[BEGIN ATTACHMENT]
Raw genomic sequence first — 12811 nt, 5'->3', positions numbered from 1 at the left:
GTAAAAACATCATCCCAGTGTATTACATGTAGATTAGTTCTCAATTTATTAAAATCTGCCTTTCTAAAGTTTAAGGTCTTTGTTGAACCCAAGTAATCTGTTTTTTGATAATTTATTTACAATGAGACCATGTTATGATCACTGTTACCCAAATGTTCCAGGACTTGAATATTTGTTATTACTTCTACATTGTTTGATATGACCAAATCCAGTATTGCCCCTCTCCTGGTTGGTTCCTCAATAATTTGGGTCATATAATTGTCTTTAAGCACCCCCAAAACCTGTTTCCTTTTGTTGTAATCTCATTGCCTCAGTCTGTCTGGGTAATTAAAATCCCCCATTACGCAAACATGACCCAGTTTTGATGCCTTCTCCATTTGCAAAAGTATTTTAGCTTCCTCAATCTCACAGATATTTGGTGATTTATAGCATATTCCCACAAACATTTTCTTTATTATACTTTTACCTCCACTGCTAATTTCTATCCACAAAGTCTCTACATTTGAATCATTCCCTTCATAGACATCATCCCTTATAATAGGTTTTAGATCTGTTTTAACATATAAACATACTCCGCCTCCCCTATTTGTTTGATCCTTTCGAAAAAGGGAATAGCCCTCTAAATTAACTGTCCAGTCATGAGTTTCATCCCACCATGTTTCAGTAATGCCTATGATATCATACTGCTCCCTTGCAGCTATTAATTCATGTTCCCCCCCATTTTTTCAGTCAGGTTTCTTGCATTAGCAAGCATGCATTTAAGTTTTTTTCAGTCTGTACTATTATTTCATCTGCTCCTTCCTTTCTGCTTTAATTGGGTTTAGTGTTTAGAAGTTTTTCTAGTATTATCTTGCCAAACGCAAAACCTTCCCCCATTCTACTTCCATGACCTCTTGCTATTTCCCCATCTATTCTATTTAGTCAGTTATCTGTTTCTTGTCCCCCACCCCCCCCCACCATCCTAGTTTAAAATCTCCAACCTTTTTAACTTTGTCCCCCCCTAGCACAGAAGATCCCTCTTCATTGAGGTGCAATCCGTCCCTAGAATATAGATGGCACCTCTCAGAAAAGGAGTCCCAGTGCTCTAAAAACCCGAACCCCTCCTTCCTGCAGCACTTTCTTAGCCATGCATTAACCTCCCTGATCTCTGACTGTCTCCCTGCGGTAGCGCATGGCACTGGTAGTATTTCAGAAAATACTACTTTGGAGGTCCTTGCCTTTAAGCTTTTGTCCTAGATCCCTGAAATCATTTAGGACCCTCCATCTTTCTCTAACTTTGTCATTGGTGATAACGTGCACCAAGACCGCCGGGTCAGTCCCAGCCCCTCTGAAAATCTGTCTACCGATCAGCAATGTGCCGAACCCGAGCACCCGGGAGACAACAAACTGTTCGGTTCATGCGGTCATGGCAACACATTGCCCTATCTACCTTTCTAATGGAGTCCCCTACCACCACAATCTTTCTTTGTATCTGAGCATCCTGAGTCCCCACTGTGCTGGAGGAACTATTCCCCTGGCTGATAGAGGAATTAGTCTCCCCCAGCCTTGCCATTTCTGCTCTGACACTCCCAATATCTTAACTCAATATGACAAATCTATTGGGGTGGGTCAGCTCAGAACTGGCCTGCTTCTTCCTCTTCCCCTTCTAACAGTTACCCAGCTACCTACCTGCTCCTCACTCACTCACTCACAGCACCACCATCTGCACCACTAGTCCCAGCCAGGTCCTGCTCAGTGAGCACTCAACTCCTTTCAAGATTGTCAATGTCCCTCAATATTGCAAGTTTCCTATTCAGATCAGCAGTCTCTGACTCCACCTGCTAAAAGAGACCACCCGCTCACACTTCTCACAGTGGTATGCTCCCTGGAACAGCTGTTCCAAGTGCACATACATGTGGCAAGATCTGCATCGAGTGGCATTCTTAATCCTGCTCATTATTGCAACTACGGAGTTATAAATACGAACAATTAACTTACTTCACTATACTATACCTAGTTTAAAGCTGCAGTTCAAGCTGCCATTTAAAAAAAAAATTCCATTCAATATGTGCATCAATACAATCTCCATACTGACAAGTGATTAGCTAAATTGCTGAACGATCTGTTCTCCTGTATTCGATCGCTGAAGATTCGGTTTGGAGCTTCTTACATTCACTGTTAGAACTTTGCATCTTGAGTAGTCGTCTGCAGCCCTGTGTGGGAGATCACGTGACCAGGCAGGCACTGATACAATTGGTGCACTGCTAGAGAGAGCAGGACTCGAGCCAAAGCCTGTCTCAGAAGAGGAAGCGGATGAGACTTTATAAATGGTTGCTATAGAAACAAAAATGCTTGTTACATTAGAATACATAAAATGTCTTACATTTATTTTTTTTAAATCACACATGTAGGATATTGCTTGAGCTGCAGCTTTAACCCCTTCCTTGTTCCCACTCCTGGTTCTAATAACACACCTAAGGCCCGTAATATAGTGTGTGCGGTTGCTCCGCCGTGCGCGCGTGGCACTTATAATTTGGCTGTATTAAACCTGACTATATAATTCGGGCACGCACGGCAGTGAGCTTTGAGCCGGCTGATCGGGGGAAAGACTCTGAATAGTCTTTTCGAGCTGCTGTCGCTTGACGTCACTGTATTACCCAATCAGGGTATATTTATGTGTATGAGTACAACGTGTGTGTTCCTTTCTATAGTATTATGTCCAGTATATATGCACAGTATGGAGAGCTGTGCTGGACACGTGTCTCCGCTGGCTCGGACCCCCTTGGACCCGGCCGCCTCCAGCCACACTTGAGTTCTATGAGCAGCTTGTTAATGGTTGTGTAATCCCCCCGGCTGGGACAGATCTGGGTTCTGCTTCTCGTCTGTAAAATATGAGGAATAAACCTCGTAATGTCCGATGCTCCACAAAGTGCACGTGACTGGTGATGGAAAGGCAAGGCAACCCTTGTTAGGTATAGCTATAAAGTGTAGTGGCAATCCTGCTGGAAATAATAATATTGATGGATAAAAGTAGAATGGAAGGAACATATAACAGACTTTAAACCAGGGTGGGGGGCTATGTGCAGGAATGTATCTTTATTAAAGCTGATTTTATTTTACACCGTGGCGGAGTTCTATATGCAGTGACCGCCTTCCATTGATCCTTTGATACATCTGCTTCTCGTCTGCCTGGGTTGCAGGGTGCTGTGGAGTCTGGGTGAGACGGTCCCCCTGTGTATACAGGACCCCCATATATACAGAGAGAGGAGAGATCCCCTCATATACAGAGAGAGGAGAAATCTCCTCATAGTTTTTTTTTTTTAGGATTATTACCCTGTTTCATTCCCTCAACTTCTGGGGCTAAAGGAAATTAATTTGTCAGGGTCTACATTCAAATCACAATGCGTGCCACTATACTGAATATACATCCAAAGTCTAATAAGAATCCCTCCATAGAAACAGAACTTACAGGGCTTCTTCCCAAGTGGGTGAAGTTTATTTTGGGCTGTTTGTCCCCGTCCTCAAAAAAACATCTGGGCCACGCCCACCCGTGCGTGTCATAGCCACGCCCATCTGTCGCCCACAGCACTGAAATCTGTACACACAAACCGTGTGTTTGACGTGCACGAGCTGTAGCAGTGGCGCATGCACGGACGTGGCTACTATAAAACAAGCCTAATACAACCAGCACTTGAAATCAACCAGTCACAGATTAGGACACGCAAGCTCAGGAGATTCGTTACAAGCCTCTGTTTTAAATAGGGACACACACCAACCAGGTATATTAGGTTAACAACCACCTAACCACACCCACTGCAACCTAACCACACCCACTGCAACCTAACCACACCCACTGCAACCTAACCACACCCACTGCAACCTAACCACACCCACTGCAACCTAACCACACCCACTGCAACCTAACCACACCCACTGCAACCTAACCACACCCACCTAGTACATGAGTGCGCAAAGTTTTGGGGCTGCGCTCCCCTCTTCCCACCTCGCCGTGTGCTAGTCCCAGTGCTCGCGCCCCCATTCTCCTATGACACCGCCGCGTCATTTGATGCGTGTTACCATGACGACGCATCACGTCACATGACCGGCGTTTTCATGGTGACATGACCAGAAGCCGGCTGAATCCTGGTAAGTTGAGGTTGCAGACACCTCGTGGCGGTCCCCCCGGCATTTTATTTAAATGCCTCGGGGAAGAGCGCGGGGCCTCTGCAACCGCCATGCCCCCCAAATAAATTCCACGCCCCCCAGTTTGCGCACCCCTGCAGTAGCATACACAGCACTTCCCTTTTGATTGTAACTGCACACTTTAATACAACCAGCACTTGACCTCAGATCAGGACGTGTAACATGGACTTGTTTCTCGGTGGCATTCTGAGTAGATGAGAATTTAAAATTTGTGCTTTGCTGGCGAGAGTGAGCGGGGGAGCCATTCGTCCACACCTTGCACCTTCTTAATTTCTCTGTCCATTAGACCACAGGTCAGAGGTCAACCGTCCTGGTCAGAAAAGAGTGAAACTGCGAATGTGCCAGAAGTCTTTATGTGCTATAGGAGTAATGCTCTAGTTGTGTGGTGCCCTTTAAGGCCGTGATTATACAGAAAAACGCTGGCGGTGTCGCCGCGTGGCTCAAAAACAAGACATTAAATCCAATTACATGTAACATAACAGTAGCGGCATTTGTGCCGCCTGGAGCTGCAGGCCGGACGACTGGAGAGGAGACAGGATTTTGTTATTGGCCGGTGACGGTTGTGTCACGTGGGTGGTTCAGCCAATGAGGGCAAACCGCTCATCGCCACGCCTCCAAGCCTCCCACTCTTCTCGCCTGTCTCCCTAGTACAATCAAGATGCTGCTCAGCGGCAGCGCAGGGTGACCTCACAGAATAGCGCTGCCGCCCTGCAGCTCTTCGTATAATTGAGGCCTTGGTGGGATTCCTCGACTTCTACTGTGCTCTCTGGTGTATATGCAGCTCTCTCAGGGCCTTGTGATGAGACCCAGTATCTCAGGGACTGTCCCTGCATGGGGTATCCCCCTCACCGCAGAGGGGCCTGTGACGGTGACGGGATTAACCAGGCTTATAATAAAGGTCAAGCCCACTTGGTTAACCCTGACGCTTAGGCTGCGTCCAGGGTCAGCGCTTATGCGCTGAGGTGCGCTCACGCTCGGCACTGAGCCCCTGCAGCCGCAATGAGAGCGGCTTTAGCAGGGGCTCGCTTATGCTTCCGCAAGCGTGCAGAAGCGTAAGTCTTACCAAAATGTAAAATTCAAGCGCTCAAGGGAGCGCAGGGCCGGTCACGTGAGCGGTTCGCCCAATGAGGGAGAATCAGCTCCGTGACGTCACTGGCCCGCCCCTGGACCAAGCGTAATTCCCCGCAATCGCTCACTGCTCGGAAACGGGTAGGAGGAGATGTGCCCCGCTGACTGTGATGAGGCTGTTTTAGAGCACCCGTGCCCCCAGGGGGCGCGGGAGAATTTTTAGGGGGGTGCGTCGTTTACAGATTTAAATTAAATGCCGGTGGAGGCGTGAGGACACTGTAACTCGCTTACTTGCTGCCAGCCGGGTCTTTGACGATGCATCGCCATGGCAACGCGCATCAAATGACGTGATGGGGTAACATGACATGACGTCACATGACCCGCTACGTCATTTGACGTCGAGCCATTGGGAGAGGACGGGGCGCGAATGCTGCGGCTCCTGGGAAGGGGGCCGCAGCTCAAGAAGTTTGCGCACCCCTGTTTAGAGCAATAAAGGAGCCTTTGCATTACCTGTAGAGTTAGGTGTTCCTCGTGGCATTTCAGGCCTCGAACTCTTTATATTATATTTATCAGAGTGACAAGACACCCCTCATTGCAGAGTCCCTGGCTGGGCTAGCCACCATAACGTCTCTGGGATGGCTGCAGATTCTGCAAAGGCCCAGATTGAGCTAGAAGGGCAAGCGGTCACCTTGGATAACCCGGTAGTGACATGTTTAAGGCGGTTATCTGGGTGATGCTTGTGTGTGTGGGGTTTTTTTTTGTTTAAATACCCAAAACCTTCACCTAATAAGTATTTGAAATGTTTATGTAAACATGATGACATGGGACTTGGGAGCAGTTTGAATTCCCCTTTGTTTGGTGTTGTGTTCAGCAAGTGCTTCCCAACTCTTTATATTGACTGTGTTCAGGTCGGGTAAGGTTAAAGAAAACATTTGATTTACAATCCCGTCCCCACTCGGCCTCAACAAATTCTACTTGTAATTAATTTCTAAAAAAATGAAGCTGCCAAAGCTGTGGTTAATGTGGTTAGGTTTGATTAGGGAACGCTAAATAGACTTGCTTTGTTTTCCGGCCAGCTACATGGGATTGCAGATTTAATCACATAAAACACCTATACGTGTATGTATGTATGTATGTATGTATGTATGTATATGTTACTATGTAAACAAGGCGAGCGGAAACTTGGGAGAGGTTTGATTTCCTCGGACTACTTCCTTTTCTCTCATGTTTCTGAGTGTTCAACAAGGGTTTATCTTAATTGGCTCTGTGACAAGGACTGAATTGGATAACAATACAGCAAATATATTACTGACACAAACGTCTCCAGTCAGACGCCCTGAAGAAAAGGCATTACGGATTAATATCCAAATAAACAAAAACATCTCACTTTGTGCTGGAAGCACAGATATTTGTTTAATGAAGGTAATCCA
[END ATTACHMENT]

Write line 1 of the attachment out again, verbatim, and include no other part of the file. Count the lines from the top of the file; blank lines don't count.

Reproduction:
Raw genomic sequence first — 12811 nt, 5'->3', positions numbered from 1 at the left: